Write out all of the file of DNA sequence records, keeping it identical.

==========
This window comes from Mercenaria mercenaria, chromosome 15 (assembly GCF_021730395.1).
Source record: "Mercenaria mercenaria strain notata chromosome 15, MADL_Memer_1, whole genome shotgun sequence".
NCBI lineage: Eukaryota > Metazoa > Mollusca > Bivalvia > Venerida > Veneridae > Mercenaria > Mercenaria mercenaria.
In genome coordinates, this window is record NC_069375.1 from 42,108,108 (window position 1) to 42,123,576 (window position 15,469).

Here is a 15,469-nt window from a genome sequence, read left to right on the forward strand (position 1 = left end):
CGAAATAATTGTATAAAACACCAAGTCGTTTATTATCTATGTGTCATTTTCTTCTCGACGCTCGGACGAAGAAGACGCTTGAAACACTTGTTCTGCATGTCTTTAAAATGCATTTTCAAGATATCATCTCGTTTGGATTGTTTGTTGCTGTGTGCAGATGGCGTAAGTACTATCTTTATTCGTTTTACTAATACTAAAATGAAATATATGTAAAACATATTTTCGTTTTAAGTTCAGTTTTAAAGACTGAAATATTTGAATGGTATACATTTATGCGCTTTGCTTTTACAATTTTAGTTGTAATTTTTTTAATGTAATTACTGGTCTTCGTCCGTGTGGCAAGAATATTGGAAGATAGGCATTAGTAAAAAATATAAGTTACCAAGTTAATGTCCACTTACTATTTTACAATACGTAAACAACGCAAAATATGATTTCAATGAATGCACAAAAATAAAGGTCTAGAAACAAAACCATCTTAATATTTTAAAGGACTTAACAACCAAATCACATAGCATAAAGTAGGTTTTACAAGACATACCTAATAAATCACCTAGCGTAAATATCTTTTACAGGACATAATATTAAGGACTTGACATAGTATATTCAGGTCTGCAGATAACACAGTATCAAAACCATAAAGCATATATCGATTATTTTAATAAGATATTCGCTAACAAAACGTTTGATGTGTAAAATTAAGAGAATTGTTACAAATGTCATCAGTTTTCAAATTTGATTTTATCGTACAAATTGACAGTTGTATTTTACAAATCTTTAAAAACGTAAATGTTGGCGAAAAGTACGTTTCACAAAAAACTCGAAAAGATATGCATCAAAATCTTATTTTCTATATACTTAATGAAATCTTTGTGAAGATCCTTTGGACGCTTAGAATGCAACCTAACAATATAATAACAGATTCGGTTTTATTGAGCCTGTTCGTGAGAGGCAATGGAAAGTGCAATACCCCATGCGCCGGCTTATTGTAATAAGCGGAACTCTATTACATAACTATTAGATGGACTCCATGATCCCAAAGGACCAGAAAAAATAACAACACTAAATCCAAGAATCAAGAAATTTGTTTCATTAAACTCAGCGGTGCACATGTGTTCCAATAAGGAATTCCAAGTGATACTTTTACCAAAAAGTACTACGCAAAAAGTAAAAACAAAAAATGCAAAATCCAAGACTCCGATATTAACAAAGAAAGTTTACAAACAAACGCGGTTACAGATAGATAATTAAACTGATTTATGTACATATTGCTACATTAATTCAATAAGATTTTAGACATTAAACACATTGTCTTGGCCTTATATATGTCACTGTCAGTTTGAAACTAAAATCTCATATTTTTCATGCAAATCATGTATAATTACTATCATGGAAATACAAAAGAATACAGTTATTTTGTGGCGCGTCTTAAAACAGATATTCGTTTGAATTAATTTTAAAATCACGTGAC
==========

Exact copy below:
This window comes from Mercenaria mercenaria, chromosome 15 (assembly GCF_021730395.1).
Source record: "Mercenaria mercenaria strain notata chromosome 15, MADL_Memer_1, whole genome shotgun sequence".
NCBI lineage: Eukaryota > Metazoa > Mollusca > Bivalvia > Venerida > Veneridae > Mercenaria > Mercenaria mercenaria.
In genome coordinates, this window is record NC_069375.1 from 42,108,108 (window position 1) to 42,123,576 (window position 15,469).

Here is a 15,469-nt window from a genome sequence, read left to right on the forward strand (position 1 = left end):
CGAAATAATTGTATAAAACACCAAGTCGTTTATTATCTATGTGTCATTTTCTTCTCGACGCTCGGACGAAGAAGACGCTTGAAACACTTGTTCTGCATGTCTTTAAAATGCATTTTCAAGATATCATCTCGTTTGGATTGTTTGTTGCTGTGTGCAGATGGCGTAAGTACTATCTTTATTCGTTTTACTAATACTAAAATGAAATATATGTAAAACATATTTTCGTTTTAAGTTCAGTTTTAAAGACTGAAATATTTGAATGGTATACATTTATGCGCTTTGCTTTTACAATTTTAGTTGTAATTTTTTTAATGTAATTACTGGTCTTCGTCCGTGTGGCAAGAATATTGGAAGATAGGCATTAGTAAAAAATATAAGTTACCAAGTTAATGTCCACTTACTATTTTACAATACGTAAACAACGCAAAATATGATTTCAATGAATGCACAAAAATAAAGGTCTAGAAACAAAACCATCTTAATATTTTAAAGGACTTAACAACCAAATCACATAGCATAAAGTAGGTTTTACAAGACATACCTAATAAATCACCTAGCGTAAATATCTTTTACAGGACATAATATTAAGGACTTGACATAGTATATTCAGGTCTGCAGATAACACAGTATCAAAACCATAAAGCATATATCGATTATTTTAATAAGATATTCGCTAACAAAACGTTTGATGTGTAAAATTAAGAGAATTGTTACAAATGTCATCAGTTTTCAAATTTGATTTTATCGTACAAATTGACAGTTGTATTTTACAAATCTTTAAAAACGTAAATGTTGGCGAAAAGTACGTTTCACAAAAAACTCGAAAAGATATGCATCAAAATCTTATTTTCTATATACTTAATGAAATCTTTGTGAAGATCCTTTGGACGCTTAGAATGCAACCTAACAATATAATAACAGATTCGGTTTTATTGAGCCTGTTCGTGAGAGGCAATGGAAAGTGCAATACCCCATGCGCCGGCTTATTGTAATAAGCGGAACTCTATTACATAACTATTAGATGGACTCCATGATCCCAAAGGACCAGAAAAAATAACAACACTAAATCCAAGAATCAAGAAATTTGTTTCATTAAACTCAGCGGTGCACATGTGTTCCAATAAGGAATTCCAAGTGATACTTTTACCAAAAAGTACTACGCAAAAAGTAAAAACAAAAAATGCAAAATCCAAGACTCCGATATTAACAAAGAAAGTTTACAAACAAACGCGGTTACAGATAGATAATTAAACTGATTTATGTACATATTGCTACATTAATTCAATAAGATTTTAGACATTAAACACATTGTCTTGGCCTTATATATGTCACTGTCAGTTTGAAACTAAAATCTCATATTTTTCATGCAAATCATGTATAATTACTATCATGGAAATACAAAAGAATACAGTTATTTTGTGGCGCGTCTTAAAACAGATATTCGTTTGAATTAATTTTAAAATCACGTGAC